Just Before He Left, He Said
by Anne Enright

Source - Issue 24 - Autumn - 2000 - Click for Contents

Issue 24 Autumn 2000
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Declan said he had driven half way across America, ended up in a place called Dewey, Wisconsin. He got out of the car, looked at people on the sidewalk and wondered what the hell they were doing here: working in the launderette, working in the uranium plant at the edge of town. Maybe it was just love. They fell in love, they had kids. And they were amazed by it - by the fact that all this could happen in Dewey, Wisconsin.

So he picked up a job at the mine, working security. The three guys on his shift flicked through porno magazines all night, sitting in front of t.v. screens, that showed the plant in the weird green of infra red. One of the men was always on a round - you could see his torch leave one screen, then, a few minutes later, you would see it wander into the next. The wait between screens became unbearable. It got so it felt they were floating. Two old guys and Alfonse and him.

So he was a lunatic, Alfonse. He was the kind of guy who was in it for the uniform. He had this heavy voice that lectured you all the time, holding up the pictures in girlie mags saying, "You know the problem with pussy like this?" And this lunatic, who was always touching you, always swatting some bit of you with his hand, he turns around one day and invites Declan to a potluck barbecue that weekend.

Potluck! Declan was so astonished he actually made something - a sort of mix of Jell-O and pineapple chunks and whipped cream, from a recipe he found on the back of the packet. He drove around looking for the house, the mutant dessert shivering on the seat beside him; finally found the party by the number of people on the front lawn. It was a clear, beautiful day in Dewey, Wisconsin. There was a bunch of guys on the front porch talking golf, cracking open too many beers. The wives were there, the kids squealing and running, and there was a smell of ironed cotton off these people, even in the open air.

Alfonse belts him between the shoulder blades. "Hey Irish!" He is wearing a chef's hat and he brings him out back, taking the mutant dessert out of his hand. "Mnn, Mnn." This is Alfonse - who tells stories about his wife and himself, so delicate, they made your hair stand on end. "I told her, she wants a faggot to shave her corns, go right ahead."

He's introduced to someone he thinks is the wife but is actually the mother-in-law, a tight faced blonde in white high heeled sandals. They sit and talk for a while on patio chairs. Then the wife comes by, and she's got this healthy glamour that her mother lost. Her mother just has the glamour bit now.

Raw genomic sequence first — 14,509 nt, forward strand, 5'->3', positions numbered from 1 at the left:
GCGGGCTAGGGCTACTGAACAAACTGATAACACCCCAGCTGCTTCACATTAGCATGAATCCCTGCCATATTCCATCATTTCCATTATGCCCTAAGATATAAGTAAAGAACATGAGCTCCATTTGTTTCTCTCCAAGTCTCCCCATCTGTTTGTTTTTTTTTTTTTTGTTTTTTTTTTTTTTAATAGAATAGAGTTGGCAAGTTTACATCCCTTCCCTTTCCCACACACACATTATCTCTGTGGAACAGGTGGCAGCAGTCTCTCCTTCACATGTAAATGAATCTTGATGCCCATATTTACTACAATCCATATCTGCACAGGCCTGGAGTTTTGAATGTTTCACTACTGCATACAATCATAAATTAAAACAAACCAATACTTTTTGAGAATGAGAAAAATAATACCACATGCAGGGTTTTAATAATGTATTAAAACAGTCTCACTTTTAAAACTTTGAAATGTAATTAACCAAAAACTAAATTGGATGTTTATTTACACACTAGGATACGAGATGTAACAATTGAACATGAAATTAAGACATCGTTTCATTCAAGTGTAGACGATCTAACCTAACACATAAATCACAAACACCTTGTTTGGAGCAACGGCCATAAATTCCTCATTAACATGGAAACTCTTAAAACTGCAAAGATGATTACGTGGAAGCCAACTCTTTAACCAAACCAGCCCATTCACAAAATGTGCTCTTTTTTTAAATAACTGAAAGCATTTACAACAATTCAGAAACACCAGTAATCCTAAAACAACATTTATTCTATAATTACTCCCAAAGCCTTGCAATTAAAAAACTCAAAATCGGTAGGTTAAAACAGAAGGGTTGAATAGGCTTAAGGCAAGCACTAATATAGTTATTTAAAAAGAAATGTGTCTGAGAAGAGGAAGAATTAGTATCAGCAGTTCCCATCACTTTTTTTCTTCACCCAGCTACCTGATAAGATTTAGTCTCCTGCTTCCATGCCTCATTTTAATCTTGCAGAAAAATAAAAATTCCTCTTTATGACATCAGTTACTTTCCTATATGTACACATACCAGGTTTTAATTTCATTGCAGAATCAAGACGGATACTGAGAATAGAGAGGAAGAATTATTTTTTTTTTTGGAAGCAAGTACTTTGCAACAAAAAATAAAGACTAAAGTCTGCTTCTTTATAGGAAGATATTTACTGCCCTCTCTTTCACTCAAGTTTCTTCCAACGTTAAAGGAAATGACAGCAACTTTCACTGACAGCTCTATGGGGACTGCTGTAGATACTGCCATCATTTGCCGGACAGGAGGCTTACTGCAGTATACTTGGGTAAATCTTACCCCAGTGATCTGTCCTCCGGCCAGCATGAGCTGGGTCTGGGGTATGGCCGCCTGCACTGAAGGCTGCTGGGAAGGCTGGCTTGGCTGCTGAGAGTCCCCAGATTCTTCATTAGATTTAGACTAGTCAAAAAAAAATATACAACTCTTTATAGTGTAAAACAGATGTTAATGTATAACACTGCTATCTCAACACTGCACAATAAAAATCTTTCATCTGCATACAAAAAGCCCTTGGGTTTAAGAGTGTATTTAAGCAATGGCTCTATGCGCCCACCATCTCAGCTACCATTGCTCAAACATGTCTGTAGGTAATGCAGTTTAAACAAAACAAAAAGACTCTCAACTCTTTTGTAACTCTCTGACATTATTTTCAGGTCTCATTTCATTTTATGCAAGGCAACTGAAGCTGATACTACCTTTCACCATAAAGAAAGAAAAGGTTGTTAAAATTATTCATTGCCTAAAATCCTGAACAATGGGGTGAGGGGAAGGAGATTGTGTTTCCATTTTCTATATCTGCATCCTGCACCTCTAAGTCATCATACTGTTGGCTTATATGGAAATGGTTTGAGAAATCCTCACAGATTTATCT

After a while, he's tranced by the sun and the beer. Just looking at these people, the way they talk and laugh, and the little things with kids. It gets so he can't breathe. He wanders into the garage, where it is dark and cool. There's a couple of small boys pushing plastic soldiers through the front grille of the car and a pair of women's legs sticking out of a back door. One of her feet is dangling a sandal. When he looks in, he sees Fonzie's wife lying in the back seat, flat out, with her arms stretched up, playing with her hair. "Hi". "Good party", he says. "Glad you could make it."

The sandal hits the concrete floor. And he knows he could have sex with her. He knows he could just drive her out of there - one shoe on, the other left behind. He could just gun the motor and go, the kids running for cover, the car door swinging open, across the summer lawn, down over the curb and away. "Why didn't you?" I said."We did some afternoons." He walked around the room and touched my things and did not look at me. Declan's body was pale and freckled - all flat, with that funny, bendy dick of his curling out of the middle of it all. So.

No. He went back out into the garden and looked at the people, having their good time. The sun going down. The mother-in-law checking him as he comes out the garage door; her high heels sinking into the turf. Alfonse.

There was nowhere else to go. He didn't know how to explain it. This was everywhere. And this breathless feeling he got would never leave him. He might as well go home, he might as well go anywhere, because this garden, this potluck bloody barbecue, was all there was. And that's why people stayed in Dewey - because we all lived in Dewey. There was nowhere else to go. "You know?" "Sort of." "No wonder they shoot each other," he said. But he did not shoot me.

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